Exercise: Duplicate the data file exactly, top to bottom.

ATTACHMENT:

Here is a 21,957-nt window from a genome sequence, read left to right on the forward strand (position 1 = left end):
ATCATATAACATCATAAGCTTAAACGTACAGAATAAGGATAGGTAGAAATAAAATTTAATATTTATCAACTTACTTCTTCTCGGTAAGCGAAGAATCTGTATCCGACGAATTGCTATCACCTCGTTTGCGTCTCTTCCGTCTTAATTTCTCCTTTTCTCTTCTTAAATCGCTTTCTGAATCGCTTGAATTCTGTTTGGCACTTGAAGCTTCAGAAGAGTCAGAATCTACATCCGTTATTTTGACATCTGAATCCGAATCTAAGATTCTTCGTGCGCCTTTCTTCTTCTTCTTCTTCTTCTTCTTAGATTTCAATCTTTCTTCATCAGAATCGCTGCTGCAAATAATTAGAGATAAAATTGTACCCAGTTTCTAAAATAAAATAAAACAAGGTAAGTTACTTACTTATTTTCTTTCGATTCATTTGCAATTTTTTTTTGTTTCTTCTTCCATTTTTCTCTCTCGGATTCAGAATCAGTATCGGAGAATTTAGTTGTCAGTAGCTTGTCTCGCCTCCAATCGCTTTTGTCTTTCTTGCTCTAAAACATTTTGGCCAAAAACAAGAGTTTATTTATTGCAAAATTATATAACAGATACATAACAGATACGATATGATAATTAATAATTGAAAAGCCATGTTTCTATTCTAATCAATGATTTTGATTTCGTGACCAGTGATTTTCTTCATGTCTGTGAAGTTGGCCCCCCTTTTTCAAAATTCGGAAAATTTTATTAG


Here is a 21,957-nt window from a genome sequence, read left to right on the forward strand (position 1 = left end):
ATCATATAACATCATAAGCTTAAACGTACAGAATAAGGATAGGTAGAAATAAAATTTAATATTTATCAACTTACTTCTTCTCGGTAAGCGAAGAATCTGTATCCGACGAATTGCTATCACCTCGTTTGCGTCTCTTCCGTCTTAATTTCTCCTTTTCTCTTCTTAAATCGCTTTCTGAATCGCTTGAATTCTGTTTGGCACTTGAAGCTTCAGAAGAGTCAGAATCTACATCCGTTATTTTGACATCTGAATCCGAATCTAAGATTCTTCGTGCGCCTTTCTTCTTCTTCTTCTTCTTCTTCTTAGATTTCAATCTTTCTTCATCAGAATCGCTGCTGCAAATAATTAGAGATAAAATTGTACCCAGTTTCTAAAATAAAATAAAACAAGGTAAGTTACTTACTTATTTTCTTTCGATTCATTTGCAATTTTTTTTTGTTTCTTCTTCCATTTTTCTCTCTCGGATTCAGAATCAGTATCGGAGAATTTAGTTGTCAGTAGCTTGTCTCGCCTCCAATCGCTTTTGTCTTTCTTGCTCTAAAACATTTTGGCCAAAAACAAGAGTTTATTTATTGCAAAATTATATAACAGATACATAACAGATACGATATGATAATTAATAATTGAAAAGCCATGTTTCTATTCTAATCAATGATTTTGATTTCGTGACCAGTGATTTTCTTCATGTCTGTGAAGTTGGCCCCCCTTTTTCAAAATTCGGAAAATTTTATTAG